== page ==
The Science of Settlement: Ideas for Negotiators.The Science of Settlement
American Law Institute/American Bar Association
208 pp., $49
Barry Goldman's book The Science of Settlement: Ideas for Negotiators focuses on heuristics heu·ris·tic
1. Of or relating to a usually speculative formulation serving as a guide in the investigation or solution of a problem: , or mental shortcuts See Win Shortcuts. that help us make decisions. Goldman argues that the heuristics that were at play in our prehistoric ancestors are so hardwired into our brains that they still shape how we act and react as lawyers and negotiators.
As Goldman explains: "Thinking is expensive. It takes a lot of blood to run the brain, and it takes a lot of calories to circulate the blood. Thinking takes time and attention away from activities that evolution thinks are more important.... So we avoid thinking when we can. We use heuristics instead."
The book examines many heuristics that affect us today in the context of negotiation. They include the affirmation bias (our tendency to agree with one another, or "go along to get along"), the confirmation bias (the tendency to overweigh o·ver·weigh
tr.v. o·ver·weighed, o·ver·weigh·ing, o·ver·weighs
1. To have more weight than.
2. To weigh down excessively; overburden or oppress. evidence that tends to support what we already believe and to underweigh or ignore evidence that does not), the endowment effect The endowment effect (also known as divestiture aversion) is a hypothesis that people value a good or service more once their property right to it has been established. In other words, people place a higher value on objects they own relative to objects they do not. (the tendency to overvalue o·ver·val·ue
tr.v. o·ver·val·ued, o·ver·val·u·ing, o·ver·val·ues
To assign too high a value to: overvalued the painting. things that are our own), the fixed-pie perspective (the belief that the totality of benefits to be distributed among participants is like a pie that cannot be enlarged, so every piece our opponent gets is a piece that we don't get), the fundamental attribution error In attribution theory, the fundamental attribution error (also known as correspondence bias or overattribution effect) is the tendency for people to over-emphasize dispositional, or personality-based, explanations for behaviors observed in others while (attributing a different and usually more admirable cause to our own behavior than to someone else's behavior), and loss aversion In prospect theory, loss aversion refers to the tendency for people strongly to prefer avoiding losses than acquiring gains. Some studies suggest that losses are as twice much psychologically powerful as gains. (the tendency to give undue weight to losses so that they loom larger than gains).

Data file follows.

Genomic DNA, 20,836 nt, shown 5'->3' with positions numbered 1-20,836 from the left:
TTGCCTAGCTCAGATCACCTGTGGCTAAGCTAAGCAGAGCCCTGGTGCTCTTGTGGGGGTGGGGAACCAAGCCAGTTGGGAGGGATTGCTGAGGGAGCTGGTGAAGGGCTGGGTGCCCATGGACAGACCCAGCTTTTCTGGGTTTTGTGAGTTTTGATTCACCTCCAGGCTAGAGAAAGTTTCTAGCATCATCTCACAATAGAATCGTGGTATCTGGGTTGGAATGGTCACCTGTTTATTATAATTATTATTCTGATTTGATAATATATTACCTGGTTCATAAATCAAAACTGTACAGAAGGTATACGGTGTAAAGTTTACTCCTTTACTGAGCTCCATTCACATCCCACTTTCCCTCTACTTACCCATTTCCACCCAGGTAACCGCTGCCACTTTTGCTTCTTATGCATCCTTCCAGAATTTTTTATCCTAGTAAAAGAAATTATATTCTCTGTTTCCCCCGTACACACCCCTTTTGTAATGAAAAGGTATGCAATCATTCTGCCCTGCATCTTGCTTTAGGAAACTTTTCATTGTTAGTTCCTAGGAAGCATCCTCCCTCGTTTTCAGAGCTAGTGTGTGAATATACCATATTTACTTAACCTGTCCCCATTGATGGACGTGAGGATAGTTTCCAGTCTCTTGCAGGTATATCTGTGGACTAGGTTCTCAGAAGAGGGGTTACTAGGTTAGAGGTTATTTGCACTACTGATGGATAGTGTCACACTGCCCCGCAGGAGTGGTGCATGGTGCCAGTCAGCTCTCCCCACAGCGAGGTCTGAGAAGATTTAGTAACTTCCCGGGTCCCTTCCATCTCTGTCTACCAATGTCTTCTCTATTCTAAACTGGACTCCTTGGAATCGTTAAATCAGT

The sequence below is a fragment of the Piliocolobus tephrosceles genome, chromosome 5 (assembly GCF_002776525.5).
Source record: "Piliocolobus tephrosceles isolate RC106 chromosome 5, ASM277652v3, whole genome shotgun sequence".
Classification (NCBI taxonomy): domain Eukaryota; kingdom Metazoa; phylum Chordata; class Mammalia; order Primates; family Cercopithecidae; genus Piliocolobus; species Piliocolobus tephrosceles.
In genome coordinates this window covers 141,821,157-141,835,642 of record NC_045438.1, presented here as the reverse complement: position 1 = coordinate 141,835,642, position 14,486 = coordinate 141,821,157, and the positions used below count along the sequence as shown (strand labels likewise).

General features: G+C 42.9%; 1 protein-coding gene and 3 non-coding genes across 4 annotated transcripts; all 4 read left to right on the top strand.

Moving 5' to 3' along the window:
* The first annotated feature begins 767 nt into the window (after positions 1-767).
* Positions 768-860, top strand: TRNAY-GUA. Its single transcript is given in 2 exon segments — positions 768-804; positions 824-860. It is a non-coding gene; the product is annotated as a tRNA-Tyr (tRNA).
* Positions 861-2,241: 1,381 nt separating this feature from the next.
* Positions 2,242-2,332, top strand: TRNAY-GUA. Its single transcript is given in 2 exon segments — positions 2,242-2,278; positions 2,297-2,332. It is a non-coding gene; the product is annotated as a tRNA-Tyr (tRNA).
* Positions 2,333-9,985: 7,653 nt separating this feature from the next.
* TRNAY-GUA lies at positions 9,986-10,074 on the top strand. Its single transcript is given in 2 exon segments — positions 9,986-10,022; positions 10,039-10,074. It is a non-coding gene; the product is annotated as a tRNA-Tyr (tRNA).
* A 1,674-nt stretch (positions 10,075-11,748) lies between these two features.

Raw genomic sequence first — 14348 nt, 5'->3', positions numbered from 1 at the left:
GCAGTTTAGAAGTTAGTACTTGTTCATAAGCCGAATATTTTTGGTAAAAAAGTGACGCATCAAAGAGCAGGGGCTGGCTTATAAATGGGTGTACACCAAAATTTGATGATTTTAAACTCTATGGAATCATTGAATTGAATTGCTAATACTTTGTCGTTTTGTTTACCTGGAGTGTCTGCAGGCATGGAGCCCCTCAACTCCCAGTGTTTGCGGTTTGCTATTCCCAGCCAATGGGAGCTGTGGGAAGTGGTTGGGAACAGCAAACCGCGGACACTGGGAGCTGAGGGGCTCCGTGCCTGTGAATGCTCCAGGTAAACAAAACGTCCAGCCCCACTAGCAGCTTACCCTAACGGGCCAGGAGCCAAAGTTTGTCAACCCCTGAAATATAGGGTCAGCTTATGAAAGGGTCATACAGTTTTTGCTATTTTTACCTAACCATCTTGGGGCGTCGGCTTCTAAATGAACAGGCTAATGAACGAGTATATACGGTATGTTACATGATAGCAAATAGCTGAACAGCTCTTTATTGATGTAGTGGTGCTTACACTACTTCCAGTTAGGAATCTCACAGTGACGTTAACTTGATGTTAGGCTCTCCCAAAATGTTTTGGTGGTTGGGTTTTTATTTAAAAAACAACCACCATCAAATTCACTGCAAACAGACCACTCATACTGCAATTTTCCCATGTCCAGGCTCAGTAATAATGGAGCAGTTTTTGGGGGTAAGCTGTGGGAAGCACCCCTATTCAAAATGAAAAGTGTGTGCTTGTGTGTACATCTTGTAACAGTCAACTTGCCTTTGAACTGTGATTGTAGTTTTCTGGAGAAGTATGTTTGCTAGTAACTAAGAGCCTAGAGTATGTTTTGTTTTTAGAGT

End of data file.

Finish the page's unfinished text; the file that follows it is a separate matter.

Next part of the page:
Of course, we humans have evolved. Or have we?
Goldman explains that the mental shortcuts that helped our prehistoric ancestors survive are alive and well today. Running away from a stranger (the similarity-attraction effect) or sharing food only with those who previously shared with you (reciprocity) made sense then, and the same heuristics affect our negotiation tactics as attorneys. We feel comfortable negotiating with people who look like us, talk like us, or like the same things we like, and we punish low offers with high demands.
The book's goal "is to identify the biases, heuristics, and cognitive allusions that affect decision-making and negotiation. With that knowledge, we hope to prepare ourselves to work with the natural wiring of the brain rather than against it in formulating negotiating positions."
Goldman succeeds at this goal. His book is easy to read, as he approaches the subject in a light-handed, practical manner, not as an academic on arcane issues. One of the book's most entertaining aspects is his discussion of various psychological experiments that show the myriad biases and heuristics we deal with every day.
Each chapter is divided into one- to four-page sections that examine how a specific heuristic A method of problem solving using exploration and trial and error methods. Heuristic program design provides a framework for solving the problem in contrast with a fixed set of rules (algorithmic) that cannot vary.
1. or bias affects negotiation strategy. This format allows the reader to easily grasp each point in the context of negotiation.
The book is highly useful in evaluating how we react to certain stimuli in negotiations and how to anticipate those reactions in ourselves and our negotiation opponents. Whether you are a new lawyer just beginning to develop your negotiating skills or a seasoned, grizzled griz·zled
1. Partly gray or streaked with gray: a grizzled beard.
2. Having fur or hair streaked or tipped with gray. negotiator, you will find a lot of value in this book. It is full of interesting information and ideas on identifying knee-jerk reactions that may--or may not--improve your negotiating position.
J.R. WHALEY practices law in Alexandria, Louisiana Alexandria is a city in Louisiana and the parish seat of Rapides Parish.   It lies on the south bank of the Red River in almost the exact geographic center of the state. .